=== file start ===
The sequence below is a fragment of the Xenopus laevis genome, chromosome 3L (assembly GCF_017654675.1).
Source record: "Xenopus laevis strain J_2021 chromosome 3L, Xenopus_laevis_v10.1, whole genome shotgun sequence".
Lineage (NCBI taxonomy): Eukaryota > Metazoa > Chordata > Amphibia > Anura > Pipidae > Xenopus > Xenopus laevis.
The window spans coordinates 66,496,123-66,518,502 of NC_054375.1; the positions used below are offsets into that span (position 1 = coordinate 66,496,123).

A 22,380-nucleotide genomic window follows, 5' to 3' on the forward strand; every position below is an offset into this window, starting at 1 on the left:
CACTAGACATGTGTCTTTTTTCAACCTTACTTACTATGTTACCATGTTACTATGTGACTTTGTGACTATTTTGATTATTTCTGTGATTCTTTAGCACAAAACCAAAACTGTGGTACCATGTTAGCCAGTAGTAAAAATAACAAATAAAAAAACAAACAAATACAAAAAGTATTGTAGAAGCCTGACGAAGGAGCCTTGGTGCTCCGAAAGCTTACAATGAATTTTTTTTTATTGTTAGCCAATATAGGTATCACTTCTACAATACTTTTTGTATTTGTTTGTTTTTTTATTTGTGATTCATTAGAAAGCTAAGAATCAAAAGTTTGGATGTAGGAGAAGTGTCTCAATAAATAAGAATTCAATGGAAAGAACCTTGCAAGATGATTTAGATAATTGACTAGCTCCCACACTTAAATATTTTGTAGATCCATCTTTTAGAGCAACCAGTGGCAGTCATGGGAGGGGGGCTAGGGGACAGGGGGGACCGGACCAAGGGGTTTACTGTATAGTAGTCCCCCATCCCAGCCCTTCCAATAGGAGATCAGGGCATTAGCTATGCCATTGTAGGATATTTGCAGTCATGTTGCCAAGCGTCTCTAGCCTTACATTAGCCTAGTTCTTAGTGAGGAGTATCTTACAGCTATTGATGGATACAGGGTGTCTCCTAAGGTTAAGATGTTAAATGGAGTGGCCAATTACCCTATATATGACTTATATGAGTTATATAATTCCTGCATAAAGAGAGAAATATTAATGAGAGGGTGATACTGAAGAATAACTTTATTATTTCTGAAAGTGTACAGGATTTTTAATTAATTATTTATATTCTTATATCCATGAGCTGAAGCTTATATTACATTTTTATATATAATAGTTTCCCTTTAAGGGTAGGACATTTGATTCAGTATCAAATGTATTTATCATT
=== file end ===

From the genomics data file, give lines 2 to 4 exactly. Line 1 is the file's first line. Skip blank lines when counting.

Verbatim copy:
Source record: "Xenopus laevis strain J_2021 chromosome 3L, Xenopus_laevis_v10.1, whole genome shotgun sequence".
Lineage (NCBI taxonomy): Eukaryota > Metazoa > Chordata > Amphibia > Anura > Pipidae > Xenopus > Xenopus laevis.
The window spans coordinates 66,496,123-66,518,502 of NC_054375.1; the positions used below are offsets into that span (position 1 = coordinate 66,496,123).